You searched for: “impinge
impinge (verb), impinges; impinged; impinging
1. To strike, to hit, or to collide: The crash of thunder impinged on Gertrude's ears.

Manfred tried to sleep, but the loud sounds of the traffic outside the hotel impinged on his ears and kept him awake for quite awhile.

2. To trespass, to interfere with, to intrude, to impose, or to encroach: The weeds in Jim's yard have impinged significantly and have grown completely over the sidewalk because he and his family had been away traveling for over two months!

Claudia sometimes felt that her mother was impinging on her right to raise her children in her own way.

3. Etymology: "to fasten or to fix forcibly"; from Latin impingere "to drive into, to strike against"; from an assimilated form of in-, "into, in, on, upon" + pangere, "to fix, to fasten".
Close contact or infringing.
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This entry is located in the following unit: pung-, punc-, punct- (page 4)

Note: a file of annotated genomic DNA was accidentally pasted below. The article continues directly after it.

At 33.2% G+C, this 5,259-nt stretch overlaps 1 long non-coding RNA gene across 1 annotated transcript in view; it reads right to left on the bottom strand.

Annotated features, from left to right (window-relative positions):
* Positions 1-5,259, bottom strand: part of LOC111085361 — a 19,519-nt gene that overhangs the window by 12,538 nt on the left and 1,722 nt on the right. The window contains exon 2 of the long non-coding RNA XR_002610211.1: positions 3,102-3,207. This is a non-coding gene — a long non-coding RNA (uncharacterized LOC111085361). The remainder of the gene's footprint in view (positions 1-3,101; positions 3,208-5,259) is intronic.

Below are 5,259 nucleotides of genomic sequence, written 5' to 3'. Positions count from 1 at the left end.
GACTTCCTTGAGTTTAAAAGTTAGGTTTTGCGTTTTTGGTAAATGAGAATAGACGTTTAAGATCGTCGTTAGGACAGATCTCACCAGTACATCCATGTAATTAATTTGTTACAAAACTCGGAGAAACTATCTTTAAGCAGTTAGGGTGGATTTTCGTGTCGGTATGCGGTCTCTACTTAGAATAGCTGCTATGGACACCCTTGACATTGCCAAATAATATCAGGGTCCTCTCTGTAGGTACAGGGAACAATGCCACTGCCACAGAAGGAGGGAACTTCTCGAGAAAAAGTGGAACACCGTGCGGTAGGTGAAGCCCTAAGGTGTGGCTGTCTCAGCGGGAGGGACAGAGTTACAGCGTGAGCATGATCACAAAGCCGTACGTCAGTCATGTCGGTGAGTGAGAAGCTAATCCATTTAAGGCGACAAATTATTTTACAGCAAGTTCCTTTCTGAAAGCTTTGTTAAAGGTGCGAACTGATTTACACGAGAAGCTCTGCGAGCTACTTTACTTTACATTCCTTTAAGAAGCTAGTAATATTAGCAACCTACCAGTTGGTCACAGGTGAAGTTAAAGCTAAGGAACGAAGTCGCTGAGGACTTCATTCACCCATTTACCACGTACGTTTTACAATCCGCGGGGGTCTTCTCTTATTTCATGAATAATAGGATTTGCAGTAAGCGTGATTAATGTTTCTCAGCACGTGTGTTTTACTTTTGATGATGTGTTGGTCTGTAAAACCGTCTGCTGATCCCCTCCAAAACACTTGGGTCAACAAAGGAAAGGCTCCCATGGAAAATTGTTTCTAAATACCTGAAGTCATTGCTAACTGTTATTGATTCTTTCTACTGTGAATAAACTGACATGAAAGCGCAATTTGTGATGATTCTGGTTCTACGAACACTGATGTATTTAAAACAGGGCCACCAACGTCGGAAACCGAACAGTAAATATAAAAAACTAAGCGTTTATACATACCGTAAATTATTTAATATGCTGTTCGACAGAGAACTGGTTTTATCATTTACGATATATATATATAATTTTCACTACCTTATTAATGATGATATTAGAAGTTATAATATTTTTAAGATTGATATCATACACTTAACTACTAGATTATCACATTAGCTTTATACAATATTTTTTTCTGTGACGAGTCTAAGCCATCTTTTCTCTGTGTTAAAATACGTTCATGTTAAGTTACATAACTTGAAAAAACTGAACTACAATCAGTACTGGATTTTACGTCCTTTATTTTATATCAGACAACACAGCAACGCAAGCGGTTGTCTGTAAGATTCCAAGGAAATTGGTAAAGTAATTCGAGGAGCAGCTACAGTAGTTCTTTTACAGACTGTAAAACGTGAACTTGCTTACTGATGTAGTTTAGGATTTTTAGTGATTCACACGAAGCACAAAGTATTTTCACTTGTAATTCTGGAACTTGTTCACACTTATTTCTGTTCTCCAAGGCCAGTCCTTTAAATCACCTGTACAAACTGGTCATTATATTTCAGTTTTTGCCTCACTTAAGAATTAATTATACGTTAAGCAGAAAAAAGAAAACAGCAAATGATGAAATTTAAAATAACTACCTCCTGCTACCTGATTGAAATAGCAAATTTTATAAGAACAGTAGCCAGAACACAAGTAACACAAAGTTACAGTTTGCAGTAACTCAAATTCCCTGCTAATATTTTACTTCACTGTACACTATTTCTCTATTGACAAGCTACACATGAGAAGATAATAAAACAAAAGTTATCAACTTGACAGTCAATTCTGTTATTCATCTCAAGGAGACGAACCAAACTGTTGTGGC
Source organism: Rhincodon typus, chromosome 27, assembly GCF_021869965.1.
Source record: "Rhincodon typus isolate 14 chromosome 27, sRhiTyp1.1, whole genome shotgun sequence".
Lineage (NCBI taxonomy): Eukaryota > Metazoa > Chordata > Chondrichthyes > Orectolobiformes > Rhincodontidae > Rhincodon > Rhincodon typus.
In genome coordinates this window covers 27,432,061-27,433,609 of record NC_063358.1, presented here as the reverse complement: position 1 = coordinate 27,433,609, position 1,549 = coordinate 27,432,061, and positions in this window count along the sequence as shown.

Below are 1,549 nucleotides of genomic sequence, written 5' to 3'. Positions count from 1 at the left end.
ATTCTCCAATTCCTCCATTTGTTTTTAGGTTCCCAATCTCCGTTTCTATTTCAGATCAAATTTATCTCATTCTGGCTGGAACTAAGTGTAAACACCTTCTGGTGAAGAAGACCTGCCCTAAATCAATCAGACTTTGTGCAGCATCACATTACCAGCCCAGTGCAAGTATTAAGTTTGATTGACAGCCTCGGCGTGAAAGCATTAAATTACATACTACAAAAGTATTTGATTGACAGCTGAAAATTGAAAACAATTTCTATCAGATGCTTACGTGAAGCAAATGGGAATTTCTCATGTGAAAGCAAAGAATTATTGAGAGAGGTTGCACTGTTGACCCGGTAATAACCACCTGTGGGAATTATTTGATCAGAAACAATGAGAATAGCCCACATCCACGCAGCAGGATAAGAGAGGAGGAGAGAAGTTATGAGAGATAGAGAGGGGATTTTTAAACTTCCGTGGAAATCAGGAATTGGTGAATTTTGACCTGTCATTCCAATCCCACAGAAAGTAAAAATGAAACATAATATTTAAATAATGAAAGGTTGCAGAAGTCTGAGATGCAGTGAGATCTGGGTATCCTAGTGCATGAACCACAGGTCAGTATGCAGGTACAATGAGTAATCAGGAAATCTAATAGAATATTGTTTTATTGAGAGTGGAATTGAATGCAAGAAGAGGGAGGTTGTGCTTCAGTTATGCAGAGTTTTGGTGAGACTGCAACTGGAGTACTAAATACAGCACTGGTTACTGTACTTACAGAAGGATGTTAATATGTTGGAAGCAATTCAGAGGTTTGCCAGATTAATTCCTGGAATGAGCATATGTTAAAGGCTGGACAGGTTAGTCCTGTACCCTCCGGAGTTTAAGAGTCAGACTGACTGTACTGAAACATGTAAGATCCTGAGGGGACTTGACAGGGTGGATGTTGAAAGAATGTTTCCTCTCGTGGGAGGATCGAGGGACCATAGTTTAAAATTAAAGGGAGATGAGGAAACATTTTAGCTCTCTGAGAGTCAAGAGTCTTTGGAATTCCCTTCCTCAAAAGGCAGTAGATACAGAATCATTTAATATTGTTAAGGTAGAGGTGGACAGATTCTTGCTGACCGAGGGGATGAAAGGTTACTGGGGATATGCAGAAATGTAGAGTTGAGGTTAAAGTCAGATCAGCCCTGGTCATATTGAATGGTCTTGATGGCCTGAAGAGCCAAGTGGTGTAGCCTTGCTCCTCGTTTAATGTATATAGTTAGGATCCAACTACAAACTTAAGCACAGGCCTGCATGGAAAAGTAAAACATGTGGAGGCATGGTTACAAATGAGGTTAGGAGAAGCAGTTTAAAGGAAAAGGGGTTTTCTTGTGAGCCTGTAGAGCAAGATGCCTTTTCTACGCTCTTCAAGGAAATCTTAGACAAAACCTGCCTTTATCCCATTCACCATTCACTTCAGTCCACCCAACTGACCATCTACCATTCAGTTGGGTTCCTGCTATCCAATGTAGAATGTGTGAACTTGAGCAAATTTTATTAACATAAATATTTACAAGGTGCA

impinge, infringe
impinge (im PINJ) (verb)
1. To hit or to strike something: Such loud musical sounds that some people play on their car radios can impinge on their eardrums, causing temporary or even permanent hearing damage.
2. To affect the limits of something; especially, a right or law, often causing some kind of restriction: Gerald's lawyer argued that such publicity would impinge on his client's right to a just trial.
infringe (in FRINJ) (verb)
To enter into someplace in a manner that violates the law: When you walk across Cleo's lawn, you infringe on her rights to privacy.

Lorna felt that Ken's vehement speech in favor of a strike vote was an attempt to infringe on her right to make her own decision; since, such a vote would no doubt impinge on her ongoing employment.

Word Entries at Get Words: “impinge
To interfere with, to intrude, to impose, or to encroach. (1)